“On the Road Again” sums up Beto’s rise quite accurately–Beto’s typical day involves 4 to 5 separate campaign events, and probably a similar number of coffees. Astonishingly, Beto has campaigned in every single county in Texas, all 254 of them, a campaigning feat that most never considered possible. Beto’s campaigning has been nontraditional in scope, but also in method. One of Beto’s signature campaign events has been “running town halls” in which dozens, and often hundreds of Texans gather and go for a run with Beto. These runs often begin before 6 AM, but nevertheless, hundreds turn out to jog with the Senate hopeful, and to engage with him along the way. The running town halls contextualize Beto’s campaign–he’s young and is putting a spin on a traditional campaign event. He is also constantly campaigning, even during his daily workout, and he is doing so before sunrise. Not only is it clear that Beto is genuinely enjoying himself at these events, but one also gets the sense that at the turn of a heel, the former college rower could leave the hundreds of runners in the dust.
Leaving Cruz in the Dust
Beto’s rise is so astounding not only because of the unprecedented excitement he has created, but also in his unprecedented fundraising feats. Beto has raised the most money of any Senate candidate ever, totaling $70 Million since announcing his campaign. This includes a staggering $38.1 Million in the last three months alone. To put this into perspective, the next highest fundraising senate candidates are Governor Rick Scott ($69 Million) and Senator Claire McCaskill ($33 Million) both of whom are established and experienced politicians running extraordinarily tight races in battleground states. Senator Ted Cruz, whom Beto is challenging, has raised around $30 Million, meaning in the last fundraising quarter alone, Beto has raised 127% more than Cruz has raised in the entire race.
Beto’s unprecedented fundraising push has resulted in him fundraising more than a number of major presidential candidates did in their 2016 election campaigns, including Governor John Kasich, Governor Jeb Bush, and Senator Marco Rubio. All the more impressives is the campaign’s commitment to “No PACs – just people,” meaning that Beto has fundraised purely from individuals, spurning any money from PACS or special interest groups.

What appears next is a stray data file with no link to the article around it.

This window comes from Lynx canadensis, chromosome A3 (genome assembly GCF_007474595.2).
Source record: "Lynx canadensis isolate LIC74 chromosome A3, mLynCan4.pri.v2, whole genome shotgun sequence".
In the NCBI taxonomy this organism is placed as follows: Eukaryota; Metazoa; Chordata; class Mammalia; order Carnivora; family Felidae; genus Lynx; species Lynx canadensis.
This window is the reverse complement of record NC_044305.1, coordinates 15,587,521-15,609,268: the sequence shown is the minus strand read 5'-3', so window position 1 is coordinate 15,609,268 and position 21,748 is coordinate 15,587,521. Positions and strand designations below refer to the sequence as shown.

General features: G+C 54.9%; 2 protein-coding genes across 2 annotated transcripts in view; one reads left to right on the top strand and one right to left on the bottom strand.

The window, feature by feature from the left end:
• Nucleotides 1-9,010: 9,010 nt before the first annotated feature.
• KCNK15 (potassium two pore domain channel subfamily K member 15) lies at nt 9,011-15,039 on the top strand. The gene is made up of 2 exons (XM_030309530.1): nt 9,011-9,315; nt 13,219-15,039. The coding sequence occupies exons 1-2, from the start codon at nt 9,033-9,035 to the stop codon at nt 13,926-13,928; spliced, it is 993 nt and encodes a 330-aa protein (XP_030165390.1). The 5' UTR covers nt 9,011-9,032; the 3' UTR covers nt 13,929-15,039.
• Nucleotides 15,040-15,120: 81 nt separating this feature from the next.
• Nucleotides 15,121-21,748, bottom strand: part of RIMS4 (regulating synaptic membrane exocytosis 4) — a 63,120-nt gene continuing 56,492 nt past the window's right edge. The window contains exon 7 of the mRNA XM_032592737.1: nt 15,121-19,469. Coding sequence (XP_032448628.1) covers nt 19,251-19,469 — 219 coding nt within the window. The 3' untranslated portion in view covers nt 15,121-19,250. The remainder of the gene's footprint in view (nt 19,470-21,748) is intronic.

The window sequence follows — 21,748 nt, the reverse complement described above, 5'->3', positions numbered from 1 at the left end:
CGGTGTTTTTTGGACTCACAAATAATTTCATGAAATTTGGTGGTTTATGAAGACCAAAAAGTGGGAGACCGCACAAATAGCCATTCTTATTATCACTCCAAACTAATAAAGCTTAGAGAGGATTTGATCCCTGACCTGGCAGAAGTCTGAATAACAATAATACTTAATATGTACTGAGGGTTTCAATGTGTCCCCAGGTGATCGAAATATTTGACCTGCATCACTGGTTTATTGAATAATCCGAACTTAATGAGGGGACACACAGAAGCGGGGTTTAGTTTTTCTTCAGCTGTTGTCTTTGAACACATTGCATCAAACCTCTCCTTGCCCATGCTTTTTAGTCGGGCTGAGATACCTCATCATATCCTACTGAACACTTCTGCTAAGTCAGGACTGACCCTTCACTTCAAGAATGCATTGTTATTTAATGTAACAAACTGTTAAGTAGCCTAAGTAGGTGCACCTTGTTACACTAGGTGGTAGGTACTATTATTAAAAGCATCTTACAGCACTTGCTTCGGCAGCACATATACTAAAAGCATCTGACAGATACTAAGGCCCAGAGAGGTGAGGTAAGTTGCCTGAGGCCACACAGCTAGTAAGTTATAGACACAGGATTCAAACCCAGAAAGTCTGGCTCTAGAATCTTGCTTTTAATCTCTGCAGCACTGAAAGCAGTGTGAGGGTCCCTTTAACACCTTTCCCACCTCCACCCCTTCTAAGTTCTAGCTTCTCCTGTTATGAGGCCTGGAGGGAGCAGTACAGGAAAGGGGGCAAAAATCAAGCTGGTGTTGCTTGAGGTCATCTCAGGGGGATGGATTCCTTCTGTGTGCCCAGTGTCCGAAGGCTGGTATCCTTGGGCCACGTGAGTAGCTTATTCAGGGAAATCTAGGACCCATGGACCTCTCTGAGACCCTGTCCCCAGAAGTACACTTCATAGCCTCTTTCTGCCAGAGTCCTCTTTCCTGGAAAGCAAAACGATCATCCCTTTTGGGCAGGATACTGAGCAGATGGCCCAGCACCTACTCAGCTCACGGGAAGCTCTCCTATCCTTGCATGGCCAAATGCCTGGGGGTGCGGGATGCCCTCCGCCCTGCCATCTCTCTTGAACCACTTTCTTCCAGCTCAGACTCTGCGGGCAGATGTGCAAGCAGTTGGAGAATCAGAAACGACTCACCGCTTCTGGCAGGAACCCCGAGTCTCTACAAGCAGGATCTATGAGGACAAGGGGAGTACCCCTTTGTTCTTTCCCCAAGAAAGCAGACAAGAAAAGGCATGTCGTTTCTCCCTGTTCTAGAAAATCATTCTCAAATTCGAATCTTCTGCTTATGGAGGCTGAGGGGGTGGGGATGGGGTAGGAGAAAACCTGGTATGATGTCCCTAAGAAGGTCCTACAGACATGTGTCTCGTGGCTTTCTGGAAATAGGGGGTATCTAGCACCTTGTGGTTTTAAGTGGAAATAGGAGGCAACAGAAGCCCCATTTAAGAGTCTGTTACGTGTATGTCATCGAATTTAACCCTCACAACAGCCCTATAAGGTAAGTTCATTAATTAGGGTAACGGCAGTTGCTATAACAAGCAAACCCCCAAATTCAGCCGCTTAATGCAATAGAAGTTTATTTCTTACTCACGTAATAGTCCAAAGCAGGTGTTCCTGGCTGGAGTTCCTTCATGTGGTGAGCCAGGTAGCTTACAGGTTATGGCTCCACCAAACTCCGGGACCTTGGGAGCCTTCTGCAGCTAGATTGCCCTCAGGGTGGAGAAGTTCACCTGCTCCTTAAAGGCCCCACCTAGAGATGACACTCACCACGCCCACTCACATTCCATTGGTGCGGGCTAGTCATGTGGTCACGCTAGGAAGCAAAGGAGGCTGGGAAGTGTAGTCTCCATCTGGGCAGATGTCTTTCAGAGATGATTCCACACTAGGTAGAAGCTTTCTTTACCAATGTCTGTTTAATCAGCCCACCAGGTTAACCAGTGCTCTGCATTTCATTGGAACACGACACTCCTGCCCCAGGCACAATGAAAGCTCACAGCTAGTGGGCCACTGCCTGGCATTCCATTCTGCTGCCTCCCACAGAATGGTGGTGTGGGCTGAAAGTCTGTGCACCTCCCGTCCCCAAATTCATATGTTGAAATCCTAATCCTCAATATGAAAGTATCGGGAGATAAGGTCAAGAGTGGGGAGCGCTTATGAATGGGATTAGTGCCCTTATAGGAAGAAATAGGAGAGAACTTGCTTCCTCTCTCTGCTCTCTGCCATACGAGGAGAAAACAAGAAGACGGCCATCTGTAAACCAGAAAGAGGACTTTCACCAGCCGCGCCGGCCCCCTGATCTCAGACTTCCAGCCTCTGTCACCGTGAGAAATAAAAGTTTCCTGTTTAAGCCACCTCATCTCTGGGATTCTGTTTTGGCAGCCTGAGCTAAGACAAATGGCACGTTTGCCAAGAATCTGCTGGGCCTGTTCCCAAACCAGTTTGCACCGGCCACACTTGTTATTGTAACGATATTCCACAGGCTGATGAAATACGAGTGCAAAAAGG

Texas’s Revealing Voting History
By all means, Beto’s rise seems surprising, if not unprecedented. A look at Texas’s voting history, however, shows that this shift may not be surprising at all, and reveals serious precedent for major shifts in Texas’s voting patterns. To understand the great political swings of Texas, one can find fascinating patterns by examining the voting history of Texas. For almost the last century, Texas voting patterns have seen two major political shifts, each of which covered 10 presidential election.
For the 10 presidential elections from 1940-1976, Texas voted blue in seven out of the 10 elections. During those 80 senate years, the senators of Texas were Democrats for 61 of them.
Texas voted red in the ten presidential elections since 1976. During those 80 senate years, 63 years saw Republican senators.
The next 10 presidential elections may once again see a shift, and a look at the four most recent presidential elections reveals that a new shift may have already begun. Since the 2004 election, Texas has shown decreasing support for the Republican presidential candidate: